Alterations in amino acid positions were also found in vaccine B as compared to the D85/06 strain, especially in the HVRI. Notably, an attenuated vaccine called AVR1/08 was genetically similar to the D85/06 than to vaccine B. Differences in amino acid positions were observed between vaccine B as it carried cysteine (Cys) or leucines (Leu) while the D85/06 and AVR1/08 strains had amino acids that encoded for isoleucine (Ile), valine (Val), and phenylalanine (Phe). Altogether, several polymorphisms among the HVR and the S1 glycoprotein were found in the vaccine strains.
In a comparison of the S1 gene found in the three vaccines, the study found dissimilarities in the three amino acid positions before HVRI and II. Also, vaccines A and C were genetically similar to one another with respect to the sequence of the S1 protein while vaccines A and B had similar amino acid sequences around HVRI and II. Furthermore, a second peak encoding Ser was found in vaccine C while all the three viral strains mainly encoded Cys. This indicated that two viral subpopulations existed in a vaccine strain.
Moreover, the team observed that the amino acid sequences present in the HVRI from the respiratory variant, K046-12, and the nephrotropic variant, K047-12, aligned with the sequences of the three commercial vaccines. Also, vaccines A and C were more similar to the K047-12 as compared to vaccine B. The team also noted that nine of the vaccines were genetically close to the K046-12.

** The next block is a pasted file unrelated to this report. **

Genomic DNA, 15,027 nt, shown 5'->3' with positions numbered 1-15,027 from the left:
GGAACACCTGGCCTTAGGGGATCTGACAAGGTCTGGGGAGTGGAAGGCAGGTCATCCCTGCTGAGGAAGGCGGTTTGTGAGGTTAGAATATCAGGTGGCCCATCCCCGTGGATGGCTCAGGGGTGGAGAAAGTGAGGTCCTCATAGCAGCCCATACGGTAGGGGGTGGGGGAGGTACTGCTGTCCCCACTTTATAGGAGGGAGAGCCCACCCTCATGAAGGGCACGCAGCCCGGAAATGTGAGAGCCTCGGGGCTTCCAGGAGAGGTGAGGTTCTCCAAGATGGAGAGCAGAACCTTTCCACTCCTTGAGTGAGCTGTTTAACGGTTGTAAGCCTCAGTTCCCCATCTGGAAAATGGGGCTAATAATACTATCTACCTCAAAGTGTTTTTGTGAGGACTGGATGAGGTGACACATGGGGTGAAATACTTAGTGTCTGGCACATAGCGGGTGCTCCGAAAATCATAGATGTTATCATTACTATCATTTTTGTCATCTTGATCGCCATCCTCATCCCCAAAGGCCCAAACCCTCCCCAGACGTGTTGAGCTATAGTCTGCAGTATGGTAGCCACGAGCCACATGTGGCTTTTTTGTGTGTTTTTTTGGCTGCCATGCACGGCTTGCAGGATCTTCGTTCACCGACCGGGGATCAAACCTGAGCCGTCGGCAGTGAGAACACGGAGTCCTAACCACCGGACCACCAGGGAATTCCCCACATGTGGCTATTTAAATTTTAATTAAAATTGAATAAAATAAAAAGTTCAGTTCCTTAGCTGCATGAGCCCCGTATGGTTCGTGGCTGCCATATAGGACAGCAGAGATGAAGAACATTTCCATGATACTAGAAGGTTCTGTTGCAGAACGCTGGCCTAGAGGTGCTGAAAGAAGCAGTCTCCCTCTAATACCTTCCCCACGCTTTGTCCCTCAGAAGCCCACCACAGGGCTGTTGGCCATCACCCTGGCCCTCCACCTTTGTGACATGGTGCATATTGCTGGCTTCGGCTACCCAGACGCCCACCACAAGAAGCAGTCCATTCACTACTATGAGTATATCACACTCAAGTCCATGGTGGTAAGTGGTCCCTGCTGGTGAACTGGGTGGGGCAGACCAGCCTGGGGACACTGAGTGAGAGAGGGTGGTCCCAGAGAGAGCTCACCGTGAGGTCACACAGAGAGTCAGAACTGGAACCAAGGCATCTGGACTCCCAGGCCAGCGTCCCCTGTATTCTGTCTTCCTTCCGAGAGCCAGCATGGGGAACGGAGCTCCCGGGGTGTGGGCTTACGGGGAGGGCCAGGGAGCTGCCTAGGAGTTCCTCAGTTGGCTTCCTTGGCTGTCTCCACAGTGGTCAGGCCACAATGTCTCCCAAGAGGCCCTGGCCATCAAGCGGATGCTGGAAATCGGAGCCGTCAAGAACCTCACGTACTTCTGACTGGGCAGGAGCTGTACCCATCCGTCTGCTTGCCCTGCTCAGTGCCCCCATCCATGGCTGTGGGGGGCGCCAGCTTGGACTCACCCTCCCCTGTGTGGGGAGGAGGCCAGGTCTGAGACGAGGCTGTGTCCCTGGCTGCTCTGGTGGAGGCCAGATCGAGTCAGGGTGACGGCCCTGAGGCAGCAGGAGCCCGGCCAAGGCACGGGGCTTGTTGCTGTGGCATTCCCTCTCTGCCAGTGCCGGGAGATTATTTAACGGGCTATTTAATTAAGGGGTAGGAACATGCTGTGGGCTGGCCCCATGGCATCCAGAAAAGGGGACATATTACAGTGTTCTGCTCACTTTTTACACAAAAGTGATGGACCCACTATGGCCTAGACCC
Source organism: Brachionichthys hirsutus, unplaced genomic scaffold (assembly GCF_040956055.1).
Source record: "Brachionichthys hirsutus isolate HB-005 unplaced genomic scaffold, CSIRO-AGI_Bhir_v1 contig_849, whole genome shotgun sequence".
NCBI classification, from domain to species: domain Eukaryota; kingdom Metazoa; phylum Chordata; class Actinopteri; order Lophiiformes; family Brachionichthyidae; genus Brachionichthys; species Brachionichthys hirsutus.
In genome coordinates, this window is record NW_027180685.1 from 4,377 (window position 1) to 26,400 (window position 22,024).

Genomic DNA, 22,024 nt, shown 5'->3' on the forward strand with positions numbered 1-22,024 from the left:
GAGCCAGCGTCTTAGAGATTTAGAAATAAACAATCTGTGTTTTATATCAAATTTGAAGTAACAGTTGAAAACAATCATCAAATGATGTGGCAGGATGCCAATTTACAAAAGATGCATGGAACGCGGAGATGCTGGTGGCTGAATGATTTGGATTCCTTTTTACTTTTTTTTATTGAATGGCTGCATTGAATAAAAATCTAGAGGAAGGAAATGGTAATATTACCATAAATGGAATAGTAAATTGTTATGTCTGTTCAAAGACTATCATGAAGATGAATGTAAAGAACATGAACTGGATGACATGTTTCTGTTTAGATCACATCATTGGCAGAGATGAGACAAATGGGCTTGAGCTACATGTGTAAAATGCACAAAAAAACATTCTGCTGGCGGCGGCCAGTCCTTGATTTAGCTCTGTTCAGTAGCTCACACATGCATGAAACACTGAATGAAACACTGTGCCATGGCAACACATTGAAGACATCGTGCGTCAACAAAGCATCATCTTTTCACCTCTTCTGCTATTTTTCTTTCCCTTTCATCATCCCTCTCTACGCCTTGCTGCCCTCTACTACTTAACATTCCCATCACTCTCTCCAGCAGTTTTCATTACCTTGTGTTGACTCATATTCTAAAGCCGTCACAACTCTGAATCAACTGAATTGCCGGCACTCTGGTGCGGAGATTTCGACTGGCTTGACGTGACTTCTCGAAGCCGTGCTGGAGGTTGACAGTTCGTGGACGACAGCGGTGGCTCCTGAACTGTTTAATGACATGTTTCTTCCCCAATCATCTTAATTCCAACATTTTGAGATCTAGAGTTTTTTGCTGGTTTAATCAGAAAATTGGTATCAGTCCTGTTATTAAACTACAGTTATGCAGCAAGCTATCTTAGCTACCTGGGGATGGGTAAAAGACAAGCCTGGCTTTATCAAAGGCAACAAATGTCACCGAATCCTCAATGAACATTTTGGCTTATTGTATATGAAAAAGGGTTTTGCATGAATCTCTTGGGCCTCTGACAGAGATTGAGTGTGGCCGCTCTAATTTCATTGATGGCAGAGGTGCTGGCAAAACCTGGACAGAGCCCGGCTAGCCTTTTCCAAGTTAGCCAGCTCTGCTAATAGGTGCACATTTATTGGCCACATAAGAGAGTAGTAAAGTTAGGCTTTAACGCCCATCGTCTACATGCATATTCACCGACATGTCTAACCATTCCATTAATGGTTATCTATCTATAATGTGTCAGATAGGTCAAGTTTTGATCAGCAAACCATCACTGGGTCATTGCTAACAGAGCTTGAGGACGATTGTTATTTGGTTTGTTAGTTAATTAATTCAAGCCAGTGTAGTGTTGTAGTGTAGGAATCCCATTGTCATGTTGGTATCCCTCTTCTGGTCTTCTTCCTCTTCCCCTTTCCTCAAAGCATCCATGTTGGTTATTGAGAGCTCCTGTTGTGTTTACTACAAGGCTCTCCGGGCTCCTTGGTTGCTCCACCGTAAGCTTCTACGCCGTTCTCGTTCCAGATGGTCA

To summarize, the study findings identified the different genetic features as well as the stability of the IBV vaccines along with the immune response elicited by them in the host cell. The researchers believe that this study will help future research in evaluating and developing commercial IBV vaccines.
Research Square publishes preliminary scientific reports that are not peer-reviewed and, therefore, should not be regarded as conclusive, guide clinical practice/health-related behavior, or treated as established information.
- Jeongho Park, Ji Seung Jung, Rangyeon Lee et al. (2022). Genetic and Immunological Characterization of Commercial Infectious Bronchitis Virus (IBV) Vaccines Used in Korea. Research Square. doi: https://doi.org/10.21203/rs.3.rs-1387715/v1 https://www.researchsquare.com/article/rs-1387715/v1
Posted in: Medical Research News | Medical Condition News | Disease/Infection News
Tags: Amino Acid, Antibody, Antigen, Asparagine, Aspartic Acid, Bronchitis, Cell, Coronavirus, Coronavirus Disease COVID-19, Cysteine, DNA, Efficacy, Electrophoresis, Gel Electrophoresis, Gene, Genetic, Glutamic Acid, Glycoprotein, Immune Response, Isoleucine, Nucleotide, Pathogen, Phenylalanine, Polymerase, Polymerase Chain Reaction, Protein, Research, Respiratory, Ribonucleic Acid, RNA, Serine, Transcription, Vaccine, Valine, Virus
Bhavana Kunkalikar is a medical writer based in Goa, India. Her academic background is in Pharmaceutical sciences and she holds a Bachelor's degree in Pharmacy. Her educational background allowed her to foster an interest in anatomical and physiological sciences. Her college project work based on ‘The manifestations and causes of sickle cell anemia’ formed the stepping stone to a life-long fascination with human pathophysiology.